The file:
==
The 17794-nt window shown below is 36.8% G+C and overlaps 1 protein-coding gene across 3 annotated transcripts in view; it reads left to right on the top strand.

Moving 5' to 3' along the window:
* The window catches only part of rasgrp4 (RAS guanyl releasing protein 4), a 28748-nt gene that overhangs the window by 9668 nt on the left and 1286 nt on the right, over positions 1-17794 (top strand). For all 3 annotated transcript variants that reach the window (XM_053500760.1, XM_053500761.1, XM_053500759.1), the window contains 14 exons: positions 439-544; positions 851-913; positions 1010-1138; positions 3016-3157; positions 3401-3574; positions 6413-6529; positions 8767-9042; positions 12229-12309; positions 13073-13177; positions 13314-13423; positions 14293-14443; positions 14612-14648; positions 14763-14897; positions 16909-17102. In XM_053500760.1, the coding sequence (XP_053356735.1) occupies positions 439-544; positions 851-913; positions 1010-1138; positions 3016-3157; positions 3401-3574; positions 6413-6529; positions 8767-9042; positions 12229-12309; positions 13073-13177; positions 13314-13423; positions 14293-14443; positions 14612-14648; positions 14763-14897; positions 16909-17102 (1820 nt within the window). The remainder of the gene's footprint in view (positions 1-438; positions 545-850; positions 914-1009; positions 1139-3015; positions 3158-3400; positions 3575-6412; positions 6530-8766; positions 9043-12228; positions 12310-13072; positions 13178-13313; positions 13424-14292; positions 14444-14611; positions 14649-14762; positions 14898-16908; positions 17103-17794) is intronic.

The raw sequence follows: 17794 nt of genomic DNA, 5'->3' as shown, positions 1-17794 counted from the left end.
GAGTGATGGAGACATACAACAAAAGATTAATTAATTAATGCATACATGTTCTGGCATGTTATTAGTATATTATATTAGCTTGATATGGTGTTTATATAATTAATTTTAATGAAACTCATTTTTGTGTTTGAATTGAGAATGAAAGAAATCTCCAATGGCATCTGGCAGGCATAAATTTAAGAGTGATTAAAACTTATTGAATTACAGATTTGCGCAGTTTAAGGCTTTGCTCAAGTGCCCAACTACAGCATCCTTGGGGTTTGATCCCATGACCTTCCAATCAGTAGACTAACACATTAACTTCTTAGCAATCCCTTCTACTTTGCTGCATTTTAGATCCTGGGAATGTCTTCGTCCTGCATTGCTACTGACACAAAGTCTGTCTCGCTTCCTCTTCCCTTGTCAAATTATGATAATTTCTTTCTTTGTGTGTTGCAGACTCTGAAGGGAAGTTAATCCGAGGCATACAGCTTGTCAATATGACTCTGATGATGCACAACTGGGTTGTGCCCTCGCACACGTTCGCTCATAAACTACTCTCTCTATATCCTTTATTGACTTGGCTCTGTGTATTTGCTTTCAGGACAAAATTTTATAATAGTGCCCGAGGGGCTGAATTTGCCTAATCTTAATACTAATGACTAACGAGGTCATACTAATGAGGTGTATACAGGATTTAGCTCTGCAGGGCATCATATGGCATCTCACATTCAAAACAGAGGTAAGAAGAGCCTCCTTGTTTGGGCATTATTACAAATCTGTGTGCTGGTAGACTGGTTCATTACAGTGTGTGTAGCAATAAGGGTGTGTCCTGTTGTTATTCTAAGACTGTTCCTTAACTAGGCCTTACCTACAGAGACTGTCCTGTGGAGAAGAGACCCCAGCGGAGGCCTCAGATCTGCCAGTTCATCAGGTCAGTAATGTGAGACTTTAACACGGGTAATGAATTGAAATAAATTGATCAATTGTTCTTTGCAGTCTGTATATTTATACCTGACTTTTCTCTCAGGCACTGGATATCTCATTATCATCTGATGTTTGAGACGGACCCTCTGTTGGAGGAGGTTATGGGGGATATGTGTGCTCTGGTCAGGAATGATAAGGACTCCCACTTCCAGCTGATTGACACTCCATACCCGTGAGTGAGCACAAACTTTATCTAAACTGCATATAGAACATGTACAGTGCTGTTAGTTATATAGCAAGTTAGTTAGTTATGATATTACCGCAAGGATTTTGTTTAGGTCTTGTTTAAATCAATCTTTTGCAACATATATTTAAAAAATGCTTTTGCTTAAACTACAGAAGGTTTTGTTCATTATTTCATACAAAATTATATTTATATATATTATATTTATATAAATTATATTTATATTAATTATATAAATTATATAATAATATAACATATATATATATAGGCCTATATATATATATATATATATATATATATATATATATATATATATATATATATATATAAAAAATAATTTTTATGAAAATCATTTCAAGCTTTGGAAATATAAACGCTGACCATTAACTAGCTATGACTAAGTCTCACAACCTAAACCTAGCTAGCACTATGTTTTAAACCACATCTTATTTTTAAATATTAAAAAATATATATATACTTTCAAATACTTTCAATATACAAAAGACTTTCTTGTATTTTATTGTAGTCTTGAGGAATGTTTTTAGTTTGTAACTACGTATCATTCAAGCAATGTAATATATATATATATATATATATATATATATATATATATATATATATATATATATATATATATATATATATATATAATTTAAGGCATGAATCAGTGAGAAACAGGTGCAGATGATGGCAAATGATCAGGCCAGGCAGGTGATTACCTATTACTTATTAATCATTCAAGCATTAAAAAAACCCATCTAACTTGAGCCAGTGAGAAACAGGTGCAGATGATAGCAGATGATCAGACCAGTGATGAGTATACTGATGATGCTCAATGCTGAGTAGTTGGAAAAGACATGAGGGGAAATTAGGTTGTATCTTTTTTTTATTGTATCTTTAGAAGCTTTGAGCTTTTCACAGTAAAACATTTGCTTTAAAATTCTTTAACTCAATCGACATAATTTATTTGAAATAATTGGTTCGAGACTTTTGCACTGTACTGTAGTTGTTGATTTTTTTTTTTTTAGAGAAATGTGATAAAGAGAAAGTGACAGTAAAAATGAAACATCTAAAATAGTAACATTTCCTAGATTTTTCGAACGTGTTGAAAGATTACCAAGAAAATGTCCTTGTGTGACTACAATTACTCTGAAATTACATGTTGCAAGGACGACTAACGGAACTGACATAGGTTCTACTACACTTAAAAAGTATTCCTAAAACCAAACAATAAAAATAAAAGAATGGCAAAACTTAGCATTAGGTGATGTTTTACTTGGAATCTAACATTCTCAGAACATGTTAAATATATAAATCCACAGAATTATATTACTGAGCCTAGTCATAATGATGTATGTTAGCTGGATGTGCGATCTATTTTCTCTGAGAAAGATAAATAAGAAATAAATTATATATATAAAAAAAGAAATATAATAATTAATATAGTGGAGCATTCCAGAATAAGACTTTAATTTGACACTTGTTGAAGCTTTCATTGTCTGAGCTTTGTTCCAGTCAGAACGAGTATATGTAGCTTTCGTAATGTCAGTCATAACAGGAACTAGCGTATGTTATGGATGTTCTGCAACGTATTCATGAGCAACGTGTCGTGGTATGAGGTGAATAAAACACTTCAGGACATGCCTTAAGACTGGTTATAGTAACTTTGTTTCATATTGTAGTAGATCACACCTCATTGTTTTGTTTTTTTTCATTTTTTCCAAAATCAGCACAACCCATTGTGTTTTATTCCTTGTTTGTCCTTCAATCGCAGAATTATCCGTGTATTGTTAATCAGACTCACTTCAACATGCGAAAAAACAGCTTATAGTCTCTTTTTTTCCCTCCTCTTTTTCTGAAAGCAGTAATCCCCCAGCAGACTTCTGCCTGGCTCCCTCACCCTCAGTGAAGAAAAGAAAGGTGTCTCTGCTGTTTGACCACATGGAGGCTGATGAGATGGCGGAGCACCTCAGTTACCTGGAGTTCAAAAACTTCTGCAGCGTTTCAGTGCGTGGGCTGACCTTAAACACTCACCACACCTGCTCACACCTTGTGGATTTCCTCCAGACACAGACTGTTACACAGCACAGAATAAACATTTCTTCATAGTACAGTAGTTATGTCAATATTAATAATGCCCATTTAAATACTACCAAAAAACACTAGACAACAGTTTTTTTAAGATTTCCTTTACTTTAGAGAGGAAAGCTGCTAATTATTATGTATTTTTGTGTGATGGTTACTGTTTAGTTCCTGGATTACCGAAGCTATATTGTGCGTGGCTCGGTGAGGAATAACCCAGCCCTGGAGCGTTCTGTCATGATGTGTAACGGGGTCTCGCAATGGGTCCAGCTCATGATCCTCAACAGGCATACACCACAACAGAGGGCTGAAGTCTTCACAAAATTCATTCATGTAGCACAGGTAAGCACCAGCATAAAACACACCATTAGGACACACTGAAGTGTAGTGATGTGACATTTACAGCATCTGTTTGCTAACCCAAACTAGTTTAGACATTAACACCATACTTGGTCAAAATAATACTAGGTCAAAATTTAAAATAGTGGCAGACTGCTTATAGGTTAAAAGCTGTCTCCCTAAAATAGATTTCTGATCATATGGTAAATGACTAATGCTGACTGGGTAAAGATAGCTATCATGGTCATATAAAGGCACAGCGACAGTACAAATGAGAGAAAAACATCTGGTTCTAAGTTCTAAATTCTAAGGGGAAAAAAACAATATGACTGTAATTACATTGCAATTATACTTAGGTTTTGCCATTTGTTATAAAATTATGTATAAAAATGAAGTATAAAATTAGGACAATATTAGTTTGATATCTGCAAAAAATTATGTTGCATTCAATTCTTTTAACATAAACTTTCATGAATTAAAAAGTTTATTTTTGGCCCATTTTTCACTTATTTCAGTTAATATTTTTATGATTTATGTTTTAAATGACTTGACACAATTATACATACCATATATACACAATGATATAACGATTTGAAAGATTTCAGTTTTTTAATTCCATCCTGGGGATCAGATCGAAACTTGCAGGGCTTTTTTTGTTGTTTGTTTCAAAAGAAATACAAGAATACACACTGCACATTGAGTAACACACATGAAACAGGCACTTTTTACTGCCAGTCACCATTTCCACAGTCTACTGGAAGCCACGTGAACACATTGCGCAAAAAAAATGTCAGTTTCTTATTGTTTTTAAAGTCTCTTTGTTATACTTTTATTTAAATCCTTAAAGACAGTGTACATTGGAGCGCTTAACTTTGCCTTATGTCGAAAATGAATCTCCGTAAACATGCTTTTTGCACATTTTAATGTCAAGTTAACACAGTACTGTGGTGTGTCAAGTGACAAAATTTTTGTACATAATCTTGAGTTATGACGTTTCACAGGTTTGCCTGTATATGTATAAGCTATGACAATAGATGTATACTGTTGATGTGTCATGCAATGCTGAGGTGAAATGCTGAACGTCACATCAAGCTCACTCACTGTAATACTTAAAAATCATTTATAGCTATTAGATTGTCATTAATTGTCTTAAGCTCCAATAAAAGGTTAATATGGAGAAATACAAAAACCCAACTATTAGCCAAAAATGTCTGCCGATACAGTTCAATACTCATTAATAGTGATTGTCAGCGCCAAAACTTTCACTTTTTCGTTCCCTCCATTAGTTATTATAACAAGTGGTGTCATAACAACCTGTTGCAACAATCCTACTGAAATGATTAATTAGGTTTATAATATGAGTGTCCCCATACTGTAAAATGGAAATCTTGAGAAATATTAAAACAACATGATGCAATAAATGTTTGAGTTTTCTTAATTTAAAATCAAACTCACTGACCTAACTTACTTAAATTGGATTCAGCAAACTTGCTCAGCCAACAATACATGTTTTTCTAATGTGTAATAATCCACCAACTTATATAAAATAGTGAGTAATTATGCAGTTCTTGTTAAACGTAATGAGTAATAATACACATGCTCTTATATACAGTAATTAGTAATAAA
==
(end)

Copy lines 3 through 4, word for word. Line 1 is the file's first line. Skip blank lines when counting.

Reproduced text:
* The window catches only part of rasgrp4 (RAS guanyl releasing protein 4), a 28748-nt gene that overhangs the window by 9668 nt on the left and 1286 nt on the right, over positions 1-17794 (top strand). For all 3 annotated transcript variants that reach the window (XM_053500760.1, XM_053500761.1, XM_053500759.1), the window contains 14 exons: positions 439-544; positions 851-913; positions 1010-1138; positions 3016-3157; positions 3401-3574; positions 6413-6529; positions 8767-9042; positions 12229-12309; positions 13073-13177; positions 13314-13423; positions 14293-14443; positions 14612-14648; positions 14763-14897; positions 16909-17102. In XM_053500760.1, the coding sequence (XP_053356735.1) occupies positions 439-544; positions 851-913; positions 1010-1138; positions 3016-3157; positions 3401-3574; positions 6413-6529; positions 8767-9042; positions 12229-12309; positions 13073-13177; positions 13314-13423; positions 14293-14443; positions 14612-14648; positions 14763-14897; positions 16909-17102 (1820 nt within the window). The remainder of the gene's footprint in view (positions 1-438; positions 545-850; positions 914-1009; positions 1139-3015; positions 3158-3400; positions 3575-6412; positions 6530-8766; positions 9043-12228; positions 12310-13072; positions 13178-13313; positions 13424-14292; positions 14444-14611; positions 14649-14762; positions 14898-16908; positions 17103-17794) is intronic.

The raw sequence follows: 17794 nt of genomic DNA, 5'->3' as shown, positions 1-17794 counted from the left end.